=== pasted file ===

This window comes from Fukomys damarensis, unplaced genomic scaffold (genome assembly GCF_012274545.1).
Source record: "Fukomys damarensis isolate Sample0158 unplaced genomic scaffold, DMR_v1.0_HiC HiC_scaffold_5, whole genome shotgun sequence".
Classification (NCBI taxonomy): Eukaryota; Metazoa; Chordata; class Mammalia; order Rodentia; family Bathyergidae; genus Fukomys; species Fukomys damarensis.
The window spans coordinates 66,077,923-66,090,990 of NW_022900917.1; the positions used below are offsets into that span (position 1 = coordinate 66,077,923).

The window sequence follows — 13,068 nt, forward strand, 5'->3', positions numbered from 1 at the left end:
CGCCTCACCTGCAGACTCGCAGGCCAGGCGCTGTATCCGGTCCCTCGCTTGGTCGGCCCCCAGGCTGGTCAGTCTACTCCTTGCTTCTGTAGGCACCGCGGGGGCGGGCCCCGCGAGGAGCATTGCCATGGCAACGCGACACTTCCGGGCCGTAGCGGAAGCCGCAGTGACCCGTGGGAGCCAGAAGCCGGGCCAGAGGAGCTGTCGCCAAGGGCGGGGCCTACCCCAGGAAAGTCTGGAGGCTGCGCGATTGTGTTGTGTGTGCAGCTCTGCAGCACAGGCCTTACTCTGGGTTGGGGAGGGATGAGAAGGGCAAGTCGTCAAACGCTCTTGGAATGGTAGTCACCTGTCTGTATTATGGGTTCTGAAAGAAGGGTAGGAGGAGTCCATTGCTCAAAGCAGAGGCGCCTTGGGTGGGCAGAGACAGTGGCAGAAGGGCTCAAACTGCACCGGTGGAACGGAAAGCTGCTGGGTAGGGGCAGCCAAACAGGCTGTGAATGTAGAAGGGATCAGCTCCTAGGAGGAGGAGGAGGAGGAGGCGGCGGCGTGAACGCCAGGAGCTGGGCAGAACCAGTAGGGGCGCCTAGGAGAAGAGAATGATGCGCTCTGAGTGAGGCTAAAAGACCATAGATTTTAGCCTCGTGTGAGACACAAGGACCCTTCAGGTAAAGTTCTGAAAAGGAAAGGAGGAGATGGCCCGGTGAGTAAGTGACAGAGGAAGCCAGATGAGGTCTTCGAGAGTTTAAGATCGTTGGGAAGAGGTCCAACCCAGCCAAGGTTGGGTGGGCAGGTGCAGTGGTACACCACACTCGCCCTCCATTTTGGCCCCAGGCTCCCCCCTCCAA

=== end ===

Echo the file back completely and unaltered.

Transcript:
This window comes from Fukomys damarensis, unplaced genomic scaffold (genome assembly GCF_012274545.1).
Source record: "Fukomys damarensis isolate Sample0158 unplaced genomic scaffold, DMR_v1.0_HiC HiC_scaffold_5, whole genome shotgun sequence".
Classification (NCBI taxonomy): Eukaryota; Metazoa; Chordata; class Mammalia; order Rodentia; family Bathyergidae; genus Fukomys; species Fukomys damarensis.
The window spans coordinates 66,077,923-66,090,990 of NW_022900917.1; the positions used below are offsets into that span (position 1 = coordinate 66,077,923).

The window sequence follows — 13,068 nt, forward strand, 5'->3', positions numbered from 1 at the left end:
CGCCTCACCTGCAGACTCGCAGGCCAGGCGCTGTATCCGGTCCCTCGCTTGGTCGGCCCCCAGGCTGGTCAGTCTACTCCTTGCTTCTGTAGGCACCGCGGGGGCGGGCCCCGCGAGGAGCATTGCCATGGCAACGCGACACTTCCGGGCCGTAGCGGAAGCCGCAGTGACCCGTGGGAGCCAGAAGCCGGGCCAGAGGAGCTGTCGCCAAGGGCGGGGCCTACCCCAGGAAAGTCTGGAGGCTGCGCGATTGTGTTGTGTGTGCAGCTCTGCAGCACAGGCCTTACTCTGGGTTGGGGAGGGATGAGAAGGGCAAGTCGTCAAACGCTCTTGGAATGGTAGTCACCTGTCTGTATTATGGGTTCTGAAAGAAGGGTAGGAGGAGTCCATTGCTCAAAGCAGAGGCGCCTTGGGTGGGCAGAGACAGTGGCAGAAGGGCTCAAACTGCACCGGTGGAACGGAAAGCTGCTGGGTAGGGGCAGCCAAACAGGCTGTGAATGTAGAAGGGATCAGCTCCTAGGAGGAGGAGGAGGAGGAGGCGGCGGCGTGAACGCCAGGAGCTGGGCAGAACCAGTAGGGGCGCCTAGGAGAAGAGAATGATGCGCTCTGAGTGAGGCTAAAAGACCATAGATTTTAGCCTCGTGTGAGACACAAGGACCCTTCAGGTAAAGTTCTGAAAAGGAAAGGAGGAGATGGCCCGGTGAGTAAGTGACAGAGGAAGCCAGATGAGGTCTTCGAGAGTTTAAGATCGTTGGGAAGAGGTCCAACCCAGCCAAGGTTGGGTGGGCAGGTGCAGTGGTACACCACACTCGCCCTCCATTTTGGCCCCAGGCTCCCCCCTCCAA